• Source: This presentation was written to be given at the libraries of the Purdue University on March 27 as well as an IOLUG meeting on May 15, 2009
    • Subject(s): Purdue University; next generation library catalogs; Indiana On-Line User's Group (IOLUG); presentations; librarianship;
    • URL:
  4. Next Generation Data Format
  5. ECDL 2006: A Travel log
  6. Next-Generation Library Catalogues: A Presentation at Libraries Australia
    • Description: The environment of globally networked and commodity priced computers has significantly altered the information landscape. Libraries, once a central player in this environment, have seen their "market share" dwindle. This presentation outlines one way this situation can be turned around, specifically, by re-inventing the definition of the venerable library catalogue.
    • Date: 2008-11-02
    • Source: This was never formally published, but it was presented at the National Library of Australia (October 21, 2008) and at Libraries Australia (October 23, 2008)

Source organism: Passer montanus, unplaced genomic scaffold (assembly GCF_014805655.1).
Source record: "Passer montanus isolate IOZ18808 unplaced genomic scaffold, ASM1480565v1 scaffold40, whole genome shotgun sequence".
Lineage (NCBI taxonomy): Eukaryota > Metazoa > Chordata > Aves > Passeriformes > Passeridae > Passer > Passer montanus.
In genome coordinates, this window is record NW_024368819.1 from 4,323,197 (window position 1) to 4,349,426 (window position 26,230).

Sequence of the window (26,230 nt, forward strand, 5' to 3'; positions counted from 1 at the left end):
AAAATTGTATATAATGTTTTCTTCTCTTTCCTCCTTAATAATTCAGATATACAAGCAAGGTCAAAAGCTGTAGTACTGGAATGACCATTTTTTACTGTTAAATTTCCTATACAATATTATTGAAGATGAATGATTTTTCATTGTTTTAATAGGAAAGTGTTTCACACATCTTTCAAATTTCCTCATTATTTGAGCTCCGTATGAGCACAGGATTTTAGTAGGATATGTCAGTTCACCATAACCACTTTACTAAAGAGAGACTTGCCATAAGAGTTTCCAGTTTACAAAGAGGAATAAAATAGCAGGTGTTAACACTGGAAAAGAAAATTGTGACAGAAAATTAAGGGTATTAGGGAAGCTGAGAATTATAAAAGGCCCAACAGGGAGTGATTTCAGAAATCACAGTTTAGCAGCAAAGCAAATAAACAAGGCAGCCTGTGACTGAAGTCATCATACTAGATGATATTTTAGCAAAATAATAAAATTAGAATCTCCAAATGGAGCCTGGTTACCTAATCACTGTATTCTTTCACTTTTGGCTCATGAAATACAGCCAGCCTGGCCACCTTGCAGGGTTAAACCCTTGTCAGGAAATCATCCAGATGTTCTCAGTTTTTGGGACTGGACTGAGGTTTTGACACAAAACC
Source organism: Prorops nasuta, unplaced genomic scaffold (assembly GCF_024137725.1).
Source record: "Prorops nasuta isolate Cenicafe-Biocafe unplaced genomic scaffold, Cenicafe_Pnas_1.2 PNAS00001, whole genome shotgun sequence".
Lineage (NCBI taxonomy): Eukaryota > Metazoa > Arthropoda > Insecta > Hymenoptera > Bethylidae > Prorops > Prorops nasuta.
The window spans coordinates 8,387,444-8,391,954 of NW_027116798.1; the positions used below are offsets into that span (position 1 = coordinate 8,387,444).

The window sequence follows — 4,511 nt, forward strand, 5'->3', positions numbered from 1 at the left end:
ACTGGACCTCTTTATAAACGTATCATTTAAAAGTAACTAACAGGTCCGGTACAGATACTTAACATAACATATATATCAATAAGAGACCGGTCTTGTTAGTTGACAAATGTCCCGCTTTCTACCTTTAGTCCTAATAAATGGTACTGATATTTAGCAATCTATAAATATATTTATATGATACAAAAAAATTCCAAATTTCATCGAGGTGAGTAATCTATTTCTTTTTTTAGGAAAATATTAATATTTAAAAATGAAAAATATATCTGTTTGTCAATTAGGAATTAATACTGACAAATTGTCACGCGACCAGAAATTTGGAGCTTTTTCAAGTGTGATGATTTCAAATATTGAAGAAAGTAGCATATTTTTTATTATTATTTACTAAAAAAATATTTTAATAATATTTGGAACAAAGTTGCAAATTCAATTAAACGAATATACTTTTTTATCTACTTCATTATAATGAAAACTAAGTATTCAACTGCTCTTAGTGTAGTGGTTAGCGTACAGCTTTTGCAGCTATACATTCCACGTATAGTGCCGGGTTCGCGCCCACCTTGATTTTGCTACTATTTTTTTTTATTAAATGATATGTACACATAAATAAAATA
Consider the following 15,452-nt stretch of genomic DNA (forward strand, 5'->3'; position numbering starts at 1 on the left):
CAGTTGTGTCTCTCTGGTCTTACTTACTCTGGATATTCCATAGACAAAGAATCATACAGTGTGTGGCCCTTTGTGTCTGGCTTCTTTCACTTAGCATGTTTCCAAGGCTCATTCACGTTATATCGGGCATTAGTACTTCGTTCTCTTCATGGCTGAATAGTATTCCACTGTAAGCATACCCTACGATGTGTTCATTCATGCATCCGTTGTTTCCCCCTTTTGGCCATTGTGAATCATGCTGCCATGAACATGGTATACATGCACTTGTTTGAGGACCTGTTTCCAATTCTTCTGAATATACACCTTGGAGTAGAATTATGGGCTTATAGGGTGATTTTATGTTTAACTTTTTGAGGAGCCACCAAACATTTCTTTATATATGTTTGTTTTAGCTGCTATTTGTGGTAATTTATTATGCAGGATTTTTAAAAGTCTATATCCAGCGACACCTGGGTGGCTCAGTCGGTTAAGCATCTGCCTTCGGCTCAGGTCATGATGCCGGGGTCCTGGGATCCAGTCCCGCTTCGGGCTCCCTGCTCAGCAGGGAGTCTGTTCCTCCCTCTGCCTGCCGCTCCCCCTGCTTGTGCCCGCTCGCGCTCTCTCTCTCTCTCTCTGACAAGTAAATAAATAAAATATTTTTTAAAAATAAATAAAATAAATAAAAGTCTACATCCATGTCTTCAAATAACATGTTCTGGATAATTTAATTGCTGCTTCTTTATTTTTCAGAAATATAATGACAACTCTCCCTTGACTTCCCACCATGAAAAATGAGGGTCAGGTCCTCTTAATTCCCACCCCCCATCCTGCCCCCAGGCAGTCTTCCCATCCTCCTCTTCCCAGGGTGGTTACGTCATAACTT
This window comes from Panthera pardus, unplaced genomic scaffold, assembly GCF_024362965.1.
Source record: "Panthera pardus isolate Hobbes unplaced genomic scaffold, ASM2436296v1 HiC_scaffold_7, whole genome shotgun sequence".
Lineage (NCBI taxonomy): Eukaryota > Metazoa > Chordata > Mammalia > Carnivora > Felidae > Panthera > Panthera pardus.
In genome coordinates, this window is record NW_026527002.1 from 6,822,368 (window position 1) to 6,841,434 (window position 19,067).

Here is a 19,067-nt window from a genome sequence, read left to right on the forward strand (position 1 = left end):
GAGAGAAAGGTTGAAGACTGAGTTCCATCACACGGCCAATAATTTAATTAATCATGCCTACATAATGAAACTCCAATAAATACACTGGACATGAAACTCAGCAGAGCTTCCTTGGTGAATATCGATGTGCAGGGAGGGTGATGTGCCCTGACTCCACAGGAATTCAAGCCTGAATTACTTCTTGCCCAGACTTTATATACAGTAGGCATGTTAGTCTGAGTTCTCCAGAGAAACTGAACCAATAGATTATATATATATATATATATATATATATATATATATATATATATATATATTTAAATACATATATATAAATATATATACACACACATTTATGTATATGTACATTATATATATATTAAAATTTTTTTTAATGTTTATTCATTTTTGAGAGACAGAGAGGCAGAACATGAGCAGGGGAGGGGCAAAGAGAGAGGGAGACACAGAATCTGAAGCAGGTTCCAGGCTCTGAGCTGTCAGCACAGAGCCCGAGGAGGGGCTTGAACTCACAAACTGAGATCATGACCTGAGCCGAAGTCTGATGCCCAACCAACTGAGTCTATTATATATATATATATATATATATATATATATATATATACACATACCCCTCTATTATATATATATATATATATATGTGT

• Subject(s): next generation library catalogs; presentations; laf2008;
    • URL:
  7. Open Source Software in Libraries: Opportunities and Expenses
    • Description: Open source software (OSS) is not a panacea; it will not cure all problems computer. On the other hand, it does provide the library profession with enumerable opportunities as long as we are willing to pay a few expenses. This essay elaborates on these ideas by: 1) outlining what open source software is, 2) describing how its principles are similar to the principles of librarianship, and 3) enumerating a number of open source software applications. By the end it is hoped you will be have a better understanding of what open source can and cannot do for libraries. You will be better able to discuss topics related to open source software with "techies". Finally, and probably most importantly, you will have learned the definition of "free" in the context of open source.
    • Date: 2008-12-01
    • Source: This presentation was never formally published, but is was written for the MLNC Speaker Series in St. Louis Missouri
    • Subject(s): MLNC Speakers Series; presentations; open source software; librarianship;
    • URL:
  8. From Amtrak to Artemia Salina
    • Description: I experienced an interesting information phenomenon this weekend. I would like to share it with you today. It points out the need of integrating computer technology into library services of the future, not simply replacing old technology.
    • Date: 1997-09-10